Skip to content


Authorization refers to the process of granting a user or application access permissions to Spotify data and features (e.g your application needs permission from a user to access their playlists).

Spotify implements the OAuth 2.0 authorization framework:

Auth Intro


  • End User corresponds to the Spotify user. The End User grants access to the protected resources (e.g. playlists, personal information, etc.)

  • My App is the client that requests access to the protected resources (e.g. a mobile or web app).

  • Server which hosts the protected resources and provides authentication and authorization via OAuth 2.0.

The access to the protected resources is determined by one or several scopes. Scopes enable your application to access specific functionality (e.g. read a playlist, modify your library or just streaming) on behalf of a user. The set of scopes you set during the authorization, determines the access permissions that the user is asked to grant. You can find detailed information about scopes in the scopes documentation.

The authorization process requires valid client credentials: a client ID and a client secret. You can follow the Apps guide to learn how to generate them.

Once the authorization is granted, the authorization server issues an access token, which is used to make API calls on behalf the user or application.

The OAuth2 standard defines four grant types (or flows) to request and get an access token. Spotify implements the following ones:

Which OAuth flow should I use?

Choosing one flow over the rest depends on the application you are building:

  • If you are developing a long-running application (e.g. web app running on the server) in which the user grants permission only once, and the client secret can be safely stored, then the authorization code flow is the recommended choice.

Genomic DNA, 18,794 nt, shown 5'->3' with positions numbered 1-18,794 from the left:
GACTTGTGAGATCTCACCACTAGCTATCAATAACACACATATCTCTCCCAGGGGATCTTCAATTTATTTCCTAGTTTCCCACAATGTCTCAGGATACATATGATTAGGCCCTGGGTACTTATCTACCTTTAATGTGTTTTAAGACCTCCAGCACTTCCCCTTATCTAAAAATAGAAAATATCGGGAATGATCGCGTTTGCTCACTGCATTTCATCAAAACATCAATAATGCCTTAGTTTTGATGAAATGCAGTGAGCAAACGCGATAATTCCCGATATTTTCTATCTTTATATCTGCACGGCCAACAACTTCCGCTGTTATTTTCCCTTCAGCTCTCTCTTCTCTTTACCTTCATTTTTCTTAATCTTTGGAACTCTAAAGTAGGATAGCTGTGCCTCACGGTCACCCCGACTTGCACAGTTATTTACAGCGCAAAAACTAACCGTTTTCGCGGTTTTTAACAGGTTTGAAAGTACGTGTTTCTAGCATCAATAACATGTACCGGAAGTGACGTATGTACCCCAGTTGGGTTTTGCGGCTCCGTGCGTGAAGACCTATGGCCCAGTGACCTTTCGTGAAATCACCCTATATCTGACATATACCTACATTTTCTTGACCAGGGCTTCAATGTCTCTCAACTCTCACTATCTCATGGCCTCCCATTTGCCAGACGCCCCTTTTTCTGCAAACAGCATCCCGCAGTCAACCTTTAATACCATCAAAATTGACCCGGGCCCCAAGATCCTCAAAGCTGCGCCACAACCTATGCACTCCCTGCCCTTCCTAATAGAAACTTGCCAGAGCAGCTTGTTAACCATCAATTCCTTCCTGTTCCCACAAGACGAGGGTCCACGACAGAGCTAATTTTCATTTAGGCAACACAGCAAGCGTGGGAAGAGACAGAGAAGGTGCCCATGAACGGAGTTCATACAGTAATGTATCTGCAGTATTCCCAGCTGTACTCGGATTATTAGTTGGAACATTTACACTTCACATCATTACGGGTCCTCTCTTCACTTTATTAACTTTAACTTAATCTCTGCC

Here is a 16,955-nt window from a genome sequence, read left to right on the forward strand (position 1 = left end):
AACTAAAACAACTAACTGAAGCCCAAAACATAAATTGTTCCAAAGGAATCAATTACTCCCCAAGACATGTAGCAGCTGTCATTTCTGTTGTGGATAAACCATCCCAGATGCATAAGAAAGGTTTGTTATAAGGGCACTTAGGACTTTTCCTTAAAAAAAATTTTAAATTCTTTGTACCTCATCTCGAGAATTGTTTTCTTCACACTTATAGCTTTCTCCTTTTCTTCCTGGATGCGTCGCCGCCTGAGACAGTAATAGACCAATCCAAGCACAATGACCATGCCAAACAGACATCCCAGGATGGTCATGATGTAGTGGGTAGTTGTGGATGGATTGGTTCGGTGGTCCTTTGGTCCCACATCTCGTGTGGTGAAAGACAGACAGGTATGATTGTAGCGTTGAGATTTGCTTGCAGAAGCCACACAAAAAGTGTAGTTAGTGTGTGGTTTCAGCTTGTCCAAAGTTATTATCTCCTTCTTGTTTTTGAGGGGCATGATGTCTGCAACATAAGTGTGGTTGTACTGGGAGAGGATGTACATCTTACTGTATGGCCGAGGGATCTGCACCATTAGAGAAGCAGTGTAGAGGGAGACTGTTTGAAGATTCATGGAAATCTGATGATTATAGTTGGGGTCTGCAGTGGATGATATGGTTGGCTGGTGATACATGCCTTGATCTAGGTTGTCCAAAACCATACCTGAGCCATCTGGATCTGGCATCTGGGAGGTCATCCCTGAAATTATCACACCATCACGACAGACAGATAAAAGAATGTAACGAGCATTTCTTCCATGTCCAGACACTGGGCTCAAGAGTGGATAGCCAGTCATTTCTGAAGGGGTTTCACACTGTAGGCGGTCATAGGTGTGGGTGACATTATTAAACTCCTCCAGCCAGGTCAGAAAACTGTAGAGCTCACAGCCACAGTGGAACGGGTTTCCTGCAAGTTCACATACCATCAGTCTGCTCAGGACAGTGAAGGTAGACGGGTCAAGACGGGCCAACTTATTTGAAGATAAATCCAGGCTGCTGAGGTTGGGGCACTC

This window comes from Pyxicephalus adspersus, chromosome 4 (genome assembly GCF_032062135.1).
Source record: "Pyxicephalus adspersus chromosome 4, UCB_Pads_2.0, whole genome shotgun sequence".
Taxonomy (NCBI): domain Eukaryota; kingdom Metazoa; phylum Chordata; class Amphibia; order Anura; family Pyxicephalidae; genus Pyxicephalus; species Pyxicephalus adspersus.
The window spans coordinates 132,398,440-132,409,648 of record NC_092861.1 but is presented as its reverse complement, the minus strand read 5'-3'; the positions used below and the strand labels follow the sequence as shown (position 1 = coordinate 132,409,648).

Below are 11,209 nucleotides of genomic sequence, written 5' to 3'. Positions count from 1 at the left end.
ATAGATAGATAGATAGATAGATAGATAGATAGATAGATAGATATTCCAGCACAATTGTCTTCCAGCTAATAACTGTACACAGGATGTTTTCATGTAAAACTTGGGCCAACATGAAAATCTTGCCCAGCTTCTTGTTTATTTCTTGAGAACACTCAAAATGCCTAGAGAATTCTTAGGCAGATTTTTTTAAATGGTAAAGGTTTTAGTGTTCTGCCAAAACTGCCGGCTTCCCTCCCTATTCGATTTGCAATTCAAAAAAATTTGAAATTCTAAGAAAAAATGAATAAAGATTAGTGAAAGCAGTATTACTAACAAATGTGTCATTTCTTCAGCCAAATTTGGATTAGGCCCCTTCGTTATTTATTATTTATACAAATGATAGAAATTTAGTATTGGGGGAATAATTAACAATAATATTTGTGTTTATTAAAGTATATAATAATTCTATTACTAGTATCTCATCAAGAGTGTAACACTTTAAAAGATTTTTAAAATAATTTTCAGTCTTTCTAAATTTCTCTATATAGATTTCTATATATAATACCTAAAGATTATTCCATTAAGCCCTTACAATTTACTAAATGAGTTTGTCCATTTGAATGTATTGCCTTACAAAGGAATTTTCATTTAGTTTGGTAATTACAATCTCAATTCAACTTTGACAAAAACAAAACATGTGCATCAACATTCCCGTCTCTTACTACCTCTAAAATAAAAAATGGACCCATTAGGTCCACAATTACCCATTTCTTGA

• In scenarios where storing the client secret is not safe (e.g. desktop, mobile apps or JavaScript web apps running in the browser), you can use the authorization code with PKCE, as it provides protection against attacks where the authorization code may be intercepted.

  • For some applications running on the backend, such as CLIs or daemons, the system authenticates and authorizes the app rather than a user. For these scenarios, Client credentials is the typical choice. This flow does not include user authorization, so only endpoints that do not request user information (e.g. user profile data) can be accessed.

  • The implicit grant has some important downsides: it returns the token in the URL instead of a trusted channel, and does not support refresh token. Thus, we don't recommend using this flow.

The following table summarizes the flows' behaviors:

FLOWAccess User ResourcesRequires Secret Key (Server-Side)Access Token Refresh
Authorization codeYesYesYes
Authorization code with PKCEYesNoYes
Client credentialsNoYesNo
Implicit grantYesNoNo